Northern geographies (II): New directions and engagements in Arctic and sub-Arctic research

Type: Virtual Paper
Theme: The Changing North American Continent
Sponsor Groups: Polar Geography Specialty Group, Political Geography Specialty Group, Cryosphere Specialty Group
Poster #:
Day: 4/7/2021
Start / End Time: 3:05 PM / 4:20 PM (PDT)
Room: Virtual 39
Organizers: Mia Bennett, Michael Brady
Chairs: Mia Bennett

Description

These two sessions organized by the Polar Geography Specialty Group bring together papers from human and physical geographers examining the Arctic and sub-Arctic in order to reckon with the intense socioeconomic, geophysical, and environmental changes that the region is experiencing in a holistic, interdisciplinary manner. Attesting to the breadth of research that is being pursued in polar geography in recent years, topics range from colonial imaginaries of Arctic agriculture to an exploration of an actual greenhouse in Nunavut today, along with research into glacier and sea ice dynamics that incorporate both quantitative and geospatial methods and community knowledge. Other papers are particularly timely in addressing, for instance, understandings of risks and security among northern stakeholders and the impacts of the COVID-19 pandemic on the Arctic. The studies incorporate diverse methods ranging from ethnography to geovisualization, content analysis, and remote sensing. They also explore a range of scales, from specific case studies to more pan-regional approaches, and a range of temporalities, too, that link historical processes in the Arctic and sub-Arctic to the present in a manner that support efforts to project future changes. In addition, with several papers focused on Canada, Greenland, and Alaska, the sessions collectively address one of AAG 2021's themes, "The Changing North American Continent."

Ultimately, across these two sessions, we hope to encourage discussion and debate about how to work towards more just and sustainable northern communities from the local to international scale. We also aim to stimulate conversations about how to pursue more inclusive Arctic and sub-Arctic research designed and carried out in partnership with the region's rightsholders and stakeholders in a manner that bridges Indigenous and Western ontologies and methodologies.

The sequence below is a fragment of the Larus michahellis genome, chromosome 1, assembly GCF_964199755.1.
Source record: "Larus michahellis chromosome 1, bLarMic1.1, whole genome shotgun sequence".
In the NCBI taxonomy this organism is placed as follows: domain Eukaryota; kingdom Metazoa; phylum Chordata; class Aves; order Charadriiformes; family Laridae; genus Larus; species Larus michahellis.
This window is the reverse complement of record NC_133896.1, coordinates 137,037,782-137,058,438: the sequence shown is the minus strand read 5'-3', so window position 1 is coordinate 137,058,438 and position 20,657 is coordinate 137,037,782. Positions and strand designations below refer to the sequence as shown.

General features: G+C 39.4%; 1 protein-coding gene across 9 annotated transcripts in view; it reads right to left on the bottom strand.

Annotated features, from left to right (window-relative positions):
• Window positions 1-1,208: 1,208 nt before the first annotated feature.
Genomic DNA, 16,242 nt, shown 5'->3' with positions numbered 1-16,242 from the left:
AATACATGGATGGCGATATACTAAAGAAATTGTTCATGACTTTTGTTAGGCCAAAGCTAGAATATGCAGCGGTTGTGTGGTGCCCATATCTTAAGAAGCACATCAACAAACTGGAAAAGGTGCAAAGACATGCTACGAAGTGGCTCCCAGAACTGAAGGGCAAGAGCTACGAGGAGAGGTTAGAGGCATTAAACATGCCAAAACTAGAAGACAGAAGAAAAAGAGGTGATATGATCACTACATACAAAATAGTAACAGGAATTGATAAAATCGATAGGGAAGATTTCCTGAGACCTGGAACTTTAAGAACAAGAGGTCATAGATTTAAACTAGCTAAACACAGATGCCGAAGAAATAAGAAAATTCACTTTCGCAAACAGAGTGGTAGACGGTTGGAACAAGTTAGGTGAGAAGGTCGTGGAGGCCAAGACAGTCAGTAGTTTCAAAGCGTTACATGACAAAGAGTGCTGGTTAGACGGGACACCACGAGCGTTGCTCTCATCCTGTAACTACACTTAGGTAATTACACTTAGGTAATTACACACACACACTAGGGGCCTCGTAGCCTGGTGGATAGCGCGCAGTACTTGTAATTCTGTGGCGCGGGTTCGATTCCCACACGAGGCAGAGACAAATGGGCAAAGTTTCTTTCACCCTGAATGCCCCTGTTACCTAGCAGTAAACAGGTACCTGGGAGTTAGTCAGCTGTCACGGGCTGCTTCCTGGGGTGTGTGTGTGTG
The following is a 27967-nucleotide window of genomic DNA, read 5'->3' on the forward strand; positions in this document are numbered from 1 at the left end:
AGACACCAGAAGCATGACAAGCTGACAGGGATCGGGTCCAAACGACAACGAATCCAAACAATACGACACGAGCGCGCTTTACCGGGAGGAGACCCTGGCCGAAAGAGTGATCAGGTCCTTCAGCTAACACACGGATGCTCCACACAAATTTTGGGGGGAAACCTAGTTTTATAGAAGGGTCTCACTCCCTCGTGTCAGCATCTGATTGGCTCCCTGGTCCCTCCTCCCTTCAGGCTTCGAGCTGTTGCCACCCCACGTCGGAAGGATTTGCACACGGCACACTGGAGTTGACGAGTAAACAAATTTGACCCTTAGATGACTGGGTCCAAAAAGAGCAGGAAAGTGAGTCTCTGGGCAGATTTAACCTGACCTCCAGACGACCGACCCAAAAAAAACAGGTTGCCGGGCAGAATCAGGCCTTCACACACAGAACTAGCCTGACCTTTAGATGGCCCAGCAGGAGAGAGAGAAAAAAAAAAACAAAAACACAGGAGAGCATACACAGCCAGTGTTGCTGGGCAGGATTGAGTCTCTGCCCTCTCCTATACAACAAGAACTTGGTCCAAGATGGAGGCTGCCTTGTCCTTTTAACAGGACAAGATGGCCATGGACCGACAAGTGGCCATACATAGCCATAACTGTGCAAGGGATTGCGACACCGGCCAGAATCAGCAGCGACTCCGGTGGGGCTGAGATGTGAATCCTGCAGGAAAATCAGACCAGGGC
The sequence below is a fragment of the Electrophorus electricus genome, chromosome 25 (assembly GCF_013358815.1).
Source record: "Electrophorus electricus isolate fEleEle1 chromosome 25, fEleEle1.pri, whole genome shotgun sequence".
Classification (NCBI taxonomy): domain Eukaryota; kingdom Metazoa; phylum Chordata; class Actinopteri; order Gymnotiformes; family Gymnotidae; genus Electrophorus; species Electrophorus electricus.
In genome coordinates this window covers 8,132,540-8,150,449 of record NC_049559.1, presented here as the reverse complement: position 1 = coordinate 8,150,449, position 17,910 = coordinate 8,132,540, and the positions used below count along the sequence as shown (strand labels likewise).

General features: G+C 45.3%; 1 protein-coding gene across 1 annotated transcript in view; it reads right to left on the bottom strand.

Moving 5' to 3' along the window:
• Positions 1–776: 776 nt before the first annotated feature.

Agenda

Type Details Minutes Start Time
Presenter Victoria Ford*, Climate Science Lab, Department of Geography, Texas A&M University, Oliver Frauenfeld, Climate Science Lab, Department of Geography, Texas A&M University, The Role of Precipitation Recycling on the Arctic Freshwater Budget 15 3:05 PM
Presenter Hailey Marie Cantrell*, Western Michigan University, An analysis of climatic forcings on glacial movement: Quantitative correlation of Alaskan climatic patterns and Mendenhall Glacier interannual glacial health trends 15 3:20 PM
Presenter Jonathan C Ryan*, University of Oregon, Sarah W Cooley, Stanford University, New insights into community-scale changes in shorefast sea ice from satellite remote sensing 15 3:35 PM
Presenter Christine Rosenfeld*, George Mason University, John De Rosa, Carter School for Peace and Conflict Resolution, George Mason University, Violeta Ferati, Institute of Political Science, Eberhard Karls University of Tübingen, Tübingen, Germany, Sara Cobb, Carter School for Peace and Conflict Resolution, George Mason University, Strategic Choices and Perceived Risks of Arctic Stakeholders 15 3:50 PM
Presenter Andrey Petrov*, University of Northern Iowa, Mark Welford, University of Northern Iowa, Tatiana Degai, University of Northern Iowa, Nikolay Golosov, University of Northern Iowa, John DeGroote, University of Northern Iowa, Alexander Savelyev, Texas State University, COVID-19 Geographies in the Arctic: Tracking and Understanding the Pandemic in the Circumpolar World 15 4:05 PM

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